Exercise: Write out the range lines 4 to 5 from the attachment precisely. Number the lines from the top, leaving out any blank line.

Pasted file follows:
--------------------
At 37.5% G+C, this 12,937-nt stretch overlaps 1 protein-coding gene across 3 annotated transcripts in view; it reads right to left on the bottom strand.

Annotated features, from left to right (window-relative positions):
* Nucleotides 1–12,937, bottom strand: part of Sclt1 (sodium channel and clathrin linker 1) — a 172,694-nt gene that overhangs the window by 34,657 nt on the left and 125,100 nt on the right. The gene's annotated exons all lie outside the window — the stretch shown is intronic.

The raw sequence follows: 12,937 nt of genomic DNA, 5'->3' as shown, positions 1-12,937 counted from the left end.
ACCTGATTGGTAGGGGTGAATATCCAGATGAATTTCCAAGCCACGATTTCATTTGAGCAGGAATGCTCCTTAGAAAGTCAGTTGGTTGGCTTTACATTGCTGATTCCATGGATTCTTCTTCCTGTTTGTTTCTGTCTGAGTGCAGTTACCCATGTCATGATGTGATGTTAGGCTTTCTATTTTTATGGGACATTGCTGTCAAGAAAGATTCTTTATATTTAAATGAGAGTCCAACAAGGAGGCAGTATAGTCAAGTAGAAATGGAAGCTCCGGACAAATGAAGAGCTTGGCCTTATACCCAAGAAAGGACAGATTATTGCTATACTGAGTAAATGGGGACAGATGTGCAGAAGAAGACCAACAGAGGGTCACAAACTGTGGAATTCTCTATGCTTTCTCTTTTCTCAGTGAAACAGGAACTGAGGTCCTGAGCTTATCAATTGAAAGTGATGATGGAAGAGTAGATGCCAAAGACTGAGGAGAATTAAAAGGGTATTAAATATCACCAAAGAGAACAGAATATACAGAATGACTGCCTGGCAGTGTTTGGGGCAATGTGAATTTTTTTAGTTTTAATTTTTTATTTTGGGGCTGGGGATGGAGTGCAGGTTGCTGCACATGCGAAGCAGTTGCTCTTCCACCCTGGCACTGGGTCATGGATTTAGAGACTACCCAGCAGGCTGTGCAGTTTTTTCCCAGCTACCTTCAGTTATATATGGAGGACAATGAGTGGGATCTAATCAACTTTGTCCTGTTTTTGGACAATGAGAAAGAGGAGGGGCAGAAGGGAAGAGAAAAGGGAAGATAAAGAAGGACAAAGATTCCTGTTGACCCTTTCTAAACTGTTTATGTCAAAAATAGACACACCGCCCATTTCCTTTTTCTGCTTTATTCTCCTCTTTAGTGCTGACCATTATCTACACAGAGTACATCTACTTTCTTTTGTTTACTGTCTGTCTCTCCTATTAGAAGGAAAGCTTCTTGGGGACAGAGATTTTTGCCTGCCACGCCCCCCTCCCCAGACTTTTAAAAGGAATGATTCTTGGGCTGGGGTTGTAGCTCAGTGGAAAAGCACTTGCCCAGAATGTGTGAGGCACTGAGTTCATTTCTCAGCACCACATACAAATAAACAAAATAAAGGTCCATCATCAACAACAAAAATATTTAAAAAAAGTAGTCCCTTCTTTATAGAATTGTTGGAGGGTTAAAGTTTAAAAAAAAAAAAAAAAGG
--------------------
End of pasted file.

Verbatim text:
The raw sequence follows: 12,937 nt of genomic DNA, 5'->3' as shown, positions 1-12,937 counted from the left end.
ACCTGATTGGTAGGGGTGAATATCCAGATGAATTTCCAAGCCACGATTTCATTTGAGCAGGAATGCTCCTTAGAAAGTCAGTTGGTTGGCTTTACATTGCTGATTCCATGGATTCTTCTTCCTGTTTGTTTCTGTCTGAGTGCAGTTACCCATGTCATGATGTGATGTTAGGCTTTCTATTTTTATGGGACATTGCTGTCAAGAAAGATTCTTTATATTTAAATGAGAGTCCAACAAGGAGGCAGTATAGTCAAGTAGAAATGGAAGCTCCGGACAAATGAAGAGCTTGGCCTTATACCCAAGAAAGGACAGATTATTGCTATACTGAGTAAATGGGGACAGATGTGCAGAAGAAGACCAACAGAGGGTCACAAACTGTGGAATTCTCTATGCTTTCTCTTTTCTCAGTGAAACAGGAACTGAGGTCCTGAGCTTATCAATTGAAAGTGATGATGGAAGAGTAGATGCCAAAGACTGAGGAGAATTAAAAGGGTATTAAATATCACCAAAGAGAACAGAATATACAGAATGACTGCCTGGCAGTGTTTGGGGCAATGTGAATTTTTTTAGTTTTAATTTTTTATTTTGGGGCTGGGGATGGAGTGCAGGTTGCTGCACATGCGAAGCAGTTGCTCTTCCACCCTGGCACTGGGTCATGGATTTAGAGACTACCCAGCAGGCTGTGCAGTTTTTTCCCAGCTACCTTCAGTTATATATGGAGGACAATGAGTGGGATCTAATCAACTTTGTCCTGTTTTTGGACAATGAGAAAGAGGAGGGGCAGAAGGGAAGAGAAAAGGGAAGATAAAGAAGGACAAAGATTCCTGTTGACCCTTTCTAAACTGTTTATGTCAAAAATAGACACACCGCCCATTTCCTTTTTCTGCTTTATTCTCCTCTTTAGTGCTGACCATTATCTACACAGAGTACATCTACTTTCTTTTGTTTACTGTCTGTCTCTCCTATTAGAAGGAAAGCTTCTTGGGGACAGAGATTTTTGCCTGCCACGCCCCCCTCCCCAGACTTTTAAAAGGAATGATTCTTGGGCTGGGGTTGTAGCTCAGTGGAAAAGCACTTGCCCAGAATGTGTGAGGCACTGAGTTCATTTCTCAGCACCACATACAAATAAACAAAATAAAGGTCCATCATCAACAACAAAAATATTTAAAAAAAGTAGTCCCTTCTTTATAGAATTGTTGGAGGGTTAAAGTTTAAAAAAAAAAAAAAAAGG